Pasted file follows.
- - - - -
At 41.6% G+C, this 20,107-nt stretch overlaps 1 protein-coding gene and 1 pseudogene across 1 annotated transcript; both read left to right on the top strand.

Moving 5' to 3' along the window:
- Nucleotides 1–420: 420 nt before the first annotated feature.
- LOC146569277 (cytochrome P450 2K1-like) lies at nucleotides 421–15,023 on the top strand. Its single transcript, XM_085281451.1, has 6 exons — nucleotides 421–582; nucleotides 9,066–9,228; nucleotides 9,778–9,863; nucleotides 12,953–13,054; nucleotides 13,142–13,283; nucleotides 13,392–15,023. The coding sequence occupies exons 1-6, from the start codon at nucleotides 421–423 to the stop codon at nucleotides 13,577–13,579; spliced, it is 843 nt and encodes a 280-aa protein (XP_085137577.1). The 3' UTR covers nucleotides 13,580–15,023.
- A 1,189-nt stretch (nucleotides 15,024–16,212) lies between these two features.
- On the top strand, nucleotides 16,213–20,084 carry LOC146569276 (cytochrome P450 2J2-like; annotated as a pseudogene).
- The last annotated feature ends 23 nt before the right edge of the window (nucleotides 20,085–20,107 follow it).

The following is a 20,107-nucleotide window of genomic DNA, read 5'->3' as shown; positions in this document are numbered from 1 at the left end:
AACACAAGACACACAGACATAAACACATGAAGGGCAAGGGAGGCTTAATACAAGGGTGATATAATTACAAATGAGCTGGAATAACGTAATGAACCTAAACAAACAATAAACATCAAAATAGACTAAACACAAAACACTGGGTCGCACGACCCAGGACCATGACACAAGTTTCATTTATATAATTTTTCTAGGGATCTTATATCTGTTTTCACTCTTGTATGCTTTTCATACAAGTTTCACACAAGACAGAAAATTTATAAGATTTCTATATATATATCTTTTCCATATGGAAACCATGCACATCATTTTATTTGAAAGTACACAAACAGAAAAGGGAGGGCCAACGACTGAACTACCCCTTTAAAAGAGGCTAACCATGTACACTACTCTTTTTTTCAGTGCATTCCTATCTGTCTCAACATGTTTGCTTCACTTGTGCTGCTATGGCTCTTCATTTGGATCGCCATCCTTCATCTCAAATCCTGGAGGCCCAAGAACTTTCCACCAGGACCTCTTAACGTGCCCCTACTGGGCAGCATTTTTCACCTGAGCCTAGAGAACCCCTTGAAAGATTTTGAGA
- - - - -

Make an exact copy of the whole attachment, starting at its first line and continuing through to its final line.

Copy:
At 41.6% G+C, this 20,107-nt stretch overlaps 1 protein-coding gene and 1 pseudogene across 1 annotated transcript; both read left to right on the top strand.

Moving 5' to 3' along the window:
- Nucleotides 1–420: 420 nt before the first annotated feature.
- LOC146569277 (cytochrome P450 2K1-like) lies at nucleotides 421–15,023 on the top strand. Its single transcript, XM_085281451.1, has 6 exons — nucleotides 421–582; nucleotides 9,066–9,228; nucleotides 9,778–9,863; nucleotides 12,953–13,054; nucleotides 13,142–13,283; nucleotides 13,392–15,023. The coding sequence occupies exons 1-6, from the start codon at nucleotides 421–423 to the stop codon at nucleotides 13,577–13,579; spliced, it is 843 nt and encodes a 280-aa protein (XP_085137577.1). The 3' UTR covers nucleotides 13,580–15,023.
- A 1,189-nt stretch (nucleotides 15,024–16,212) lies between these two features.
- On the top strand, nucleotides 16,213–20,084 carry LOC146569276 (cytochrome P450 2J2-like; annotated as a pseudogene).
- The last annotated feature ends 23 nt before the right edge of the window (nucleotides 20,085–20,107 follow it).

The following is a 20,107-nucleotide window of genomic DNA, read 5'->3' as shown; positions in this document are numbered from 1 at the left end:
AACACAAGACACACAGACATAAACACATGAAGGGCAAGGGAGGCTTAATACAAGGGTGATATAATTACAAATGAGCTGGAATAACGTAATGAACCTAAACAAACAATAAACATCAAAATAGACTAAACACAAAACACTGGGTCGCACGACCCAGGACCATGACACAAGTTTCATTTATATAATTTTTCTAGGGATCTTATATCTGTTTTCACTCTTGTATGCTTTTCATACAAGTTTCACACAAGACAGAAAATTTATAAGATTTCTATATATATATCTTTTCCATATGGAAACCATGCACATCATTTTATTTGAAAGTACACAAACAGAAAAGGGAGGGCCAACGACTGAACTACCCCTTTAAAAGAGGCTAACCATGTACACTACTCTTTTTTTCAGTGCATTCCTATCTGTCTCAACATGTTTGCTTCACTTGTGCTGCTATGGCTCTTCATTTGGATCGCCATCCTTCATCTCAAATCCTGGAGGCCCAAGAACTTTCCACCAGGACCTCTTAACGTGCCCCTACTGGGCAGCATTTTTCACCTGAGCCTAGAGAACCCCTTGAAAGATTTTGAGA